The Mistakes We Make: Starting Up A Venture or Business, Part 1

When starting up a new venture one has to be careful. Since each new venture has its own unique challenges, there are several common mistakes often repeated in the early stages of businesses that you need to watch out for; all of which could negatively affect your business further down the road.

These are some of the more common mistakes that I found commonplace in my experiences of working with startups.

Not Being Team Oriented

Bringing the right people into your venture and creating a good vibe which supports productivity and creativity is one of the most difficult tasks you will face; if it’s done right, you can create something magical. If it’s not, you will hinder your business every step of the way. Building the right team is critical and first and foremost it requires a good relationship between the team members, the right mix of skill sets, passion, devotion to the project, and the ability to overcome disagreements so that your company will always be moving forward. Investors will look at the cohesiveness of your team, because they know that it takes the right mix to take the venture from it’s current state of being ‘on the roller coaster ride’ to ‘taking off’ as a successful business.

Friction Between Founders

While it’s natural for people to have different approaches and perspectives, founders must be able to overcome disagreements between them in a way that best serve the product and the company. This is easier said than done, of course, but the alternatives are to waste time, energy and money, only to discover later on that you are too far behind on your timetable and far too short on keeping within your budget. Friction between founders also negatively influences the team dynamic and may distract your employees from achieving their goals. How to handle conflict and differences of opinion is as important to negotiate as is the problem of settling monetary issues when selecting your partners.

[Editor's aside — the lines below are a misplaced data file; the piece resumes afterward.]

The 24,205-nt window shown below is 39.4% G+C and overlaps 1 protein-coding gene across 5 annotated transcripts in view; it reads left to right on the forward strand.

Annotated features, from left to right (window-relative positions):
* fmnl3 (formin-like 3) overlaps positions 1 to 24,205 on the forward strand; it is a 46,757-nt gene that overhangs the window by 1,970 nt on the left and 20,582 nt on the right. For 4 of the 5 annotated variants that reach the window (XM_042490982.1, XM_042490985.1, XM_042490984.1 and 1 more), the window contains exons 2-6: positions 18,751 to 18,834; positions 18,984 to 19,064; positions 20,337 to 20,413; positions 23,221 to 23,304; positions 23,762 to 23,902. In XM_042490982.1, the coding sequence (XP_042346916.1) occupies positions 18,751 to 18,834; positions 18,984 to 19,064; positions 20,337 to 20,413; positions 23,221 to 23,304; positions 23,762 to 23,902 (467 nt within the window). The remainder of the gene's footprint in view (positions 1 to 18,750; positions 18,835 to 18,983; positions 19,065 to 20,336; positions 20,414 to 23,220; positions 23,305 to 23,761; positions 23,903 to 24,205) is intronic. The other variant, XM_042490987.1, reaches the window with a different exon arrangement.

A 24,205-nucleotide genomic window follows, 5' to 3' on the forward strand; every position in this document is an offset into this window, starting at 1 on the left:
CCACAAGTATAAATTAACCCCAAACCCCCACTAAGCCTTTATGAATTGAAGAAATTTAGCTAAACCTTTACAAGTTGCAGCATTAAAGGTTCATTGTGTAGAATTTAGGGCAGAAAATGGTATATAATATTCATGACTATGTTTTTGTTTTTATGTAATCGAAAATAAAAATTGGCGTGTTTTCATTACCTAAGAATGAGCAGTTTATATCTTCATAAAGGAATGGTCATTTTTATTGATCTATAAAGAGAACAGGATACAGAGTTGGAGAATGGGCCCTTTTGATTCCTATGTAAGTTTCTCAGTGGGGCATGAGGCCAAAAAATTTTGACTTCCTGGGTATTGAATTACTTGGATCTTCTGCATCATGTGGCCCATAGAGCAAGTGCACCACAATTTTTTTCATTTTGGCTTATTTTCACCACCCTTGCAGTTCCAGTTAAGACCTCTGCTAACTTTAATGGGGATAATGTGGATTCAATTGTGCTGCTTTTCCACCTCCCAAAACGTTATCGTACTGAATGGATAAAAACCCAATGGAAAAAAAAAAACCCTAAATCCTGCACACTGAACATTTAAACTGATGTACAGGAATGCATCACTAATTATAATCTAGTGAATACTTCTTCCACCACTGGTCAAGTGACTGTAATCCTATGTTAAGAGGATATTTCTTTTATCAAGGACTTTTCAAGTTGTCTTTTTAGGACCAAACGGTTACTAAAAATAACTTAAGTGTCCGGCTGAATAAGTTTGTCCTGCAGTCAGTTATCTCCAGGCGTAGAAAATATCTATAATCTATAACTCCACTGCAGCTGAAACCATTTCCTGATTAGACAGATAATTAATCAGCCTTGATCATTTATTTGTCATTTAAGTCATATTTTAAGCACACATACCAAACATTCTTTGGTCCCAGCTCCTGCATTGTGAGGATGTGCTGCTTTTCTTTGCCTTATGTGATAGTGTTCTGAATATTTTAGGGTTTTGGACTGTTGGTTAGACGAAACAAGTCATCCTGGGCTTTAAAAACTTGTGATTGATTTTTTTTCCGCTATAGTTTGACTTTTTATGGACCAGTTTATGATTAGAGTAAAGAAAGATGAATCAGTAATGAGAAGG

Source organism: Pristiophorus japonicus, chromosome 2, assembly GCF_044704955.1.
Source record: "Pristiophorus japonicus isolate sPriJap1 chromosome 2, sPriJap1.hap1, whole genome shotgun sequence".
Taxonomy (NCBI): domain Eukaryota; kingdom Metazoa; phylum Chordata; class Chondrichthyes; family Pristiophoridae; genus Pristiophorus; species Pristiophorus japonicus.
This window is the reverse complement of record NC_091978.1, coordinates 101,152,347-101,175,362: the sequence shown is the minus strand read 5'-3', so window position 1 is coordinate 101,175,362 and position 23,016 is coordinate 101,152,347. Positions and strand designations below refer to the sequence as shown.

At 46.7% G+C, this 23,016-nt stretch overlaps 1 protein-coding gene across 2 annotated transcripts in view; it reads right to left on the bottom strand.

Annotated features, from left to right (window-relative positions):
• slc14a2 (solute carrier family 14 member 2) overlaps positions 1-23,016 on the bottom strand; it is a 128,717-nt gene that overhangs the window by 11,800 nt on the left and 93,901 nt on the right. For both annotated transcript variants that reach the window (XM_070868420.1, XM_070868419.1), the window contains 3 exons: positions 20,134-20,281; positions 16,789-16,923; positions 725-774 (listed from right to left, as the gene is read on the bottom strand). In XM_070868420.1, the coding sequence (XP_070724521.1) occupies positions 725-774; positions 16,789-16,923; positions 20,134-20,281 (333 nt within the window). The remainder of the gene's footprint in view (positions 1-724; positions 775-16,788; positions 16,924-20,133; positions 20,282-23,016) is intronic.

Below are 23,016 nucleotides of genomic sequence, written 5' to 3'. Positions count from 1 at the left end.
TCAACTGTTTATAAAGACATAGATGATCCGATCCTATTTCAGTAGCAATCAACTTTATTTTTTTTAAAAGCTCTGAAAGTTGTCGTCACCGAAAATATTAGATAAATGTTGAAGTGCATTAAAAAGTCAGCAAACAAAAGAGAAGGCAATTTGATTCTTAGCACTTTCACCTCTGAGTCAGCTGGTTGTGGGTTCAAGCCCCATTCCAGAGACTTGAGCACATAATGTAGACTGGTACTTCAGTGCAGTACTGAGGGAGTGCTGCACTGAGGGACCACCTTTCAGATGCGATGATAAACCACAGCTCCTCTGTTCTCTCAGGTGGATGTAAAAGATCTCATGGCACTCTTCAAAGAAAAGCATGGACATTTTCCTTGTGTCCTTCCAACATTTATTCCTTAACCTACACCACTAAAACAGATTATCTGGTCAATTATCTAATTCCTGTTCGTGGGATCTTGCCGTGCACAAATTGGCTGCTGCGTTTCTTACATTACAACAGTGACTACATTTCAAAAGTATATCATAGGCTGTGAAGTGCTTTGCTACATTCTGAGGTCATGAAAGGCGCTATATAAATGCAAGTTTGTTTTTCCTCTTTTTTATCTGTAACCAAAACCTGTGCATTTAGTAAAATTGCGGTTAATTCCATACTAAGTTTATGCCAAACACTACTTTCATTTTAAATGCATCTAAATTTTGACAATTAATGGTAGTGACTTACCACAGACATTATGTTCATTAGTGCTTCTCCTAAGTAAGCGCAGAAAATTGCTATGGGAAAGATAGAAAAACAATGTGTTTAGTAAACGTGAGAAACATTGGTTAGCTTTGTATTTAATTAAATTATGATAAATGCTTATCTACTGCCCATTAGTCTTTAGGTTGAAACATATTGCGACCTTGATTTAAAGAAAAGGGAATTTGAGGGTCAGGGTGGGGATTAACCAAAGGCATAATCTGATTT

Misplaced Marketing

Not knowing your audience – and thereby not targeting them specifically with your marketing dollars – is the same as throwing money away. You are not the target audience, therefore you have to go out and find them, gather the necessary comprehensive research, quantify and compile it in order to understand it, and then be able to formulate your marketing strategy as it pertains to that specific group. Furthermore, because it may be more than one group or demographic that you will be targeting,  you won’t know who your audience is until you spend the time to pinpoint exactly who these people are.

Not Planning Ahead

A product without a plan will go nowhere. While your venture offering requires a great deal of thought, work, and attention to detail, so does your plan to implement it and introduce it into the market. To build your minimal viable product, you will first need to start by researching the market, find out who your competitors are, identify your target audience, and understand the gap and/or niche that you would like your offering to fall within. Having a  plan will lead to you having a list of requirements from which you will identify what priority is most important and what is less. Following these steps is essential in building the product so that whatever you make has all the right requirements.

Is the Market Big Enough

Is your  target audience big enough to support this product’s success or is its target audience too small and set within a niche that is its own a problem needing to be solved? Always make sure that you have enough of an audience who share this need and that your product’s offering is a better solution than any of the other alternatives on the market.

(Continued in Part 2)

 

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About David Rashty

David Rashty, an entrepreneur and one of the early web pioneers, has over twenty years’ experience as a CTO and a CEO. He has been involved in several start-ups and established companies and was the founder of two successful ventures.David is currently using his proven leadership and management skills to act as a Part Time CTO or "JumpStart" CTO for several early-stage ventures; this includes helping them design and develop their product and IT infrastructure.David holds a BS in computer science and an M.Sc in educational technology. He has been a adjunct university professor, given numerous workshops, written several books and articles on information technology and received numerous innovation awards.

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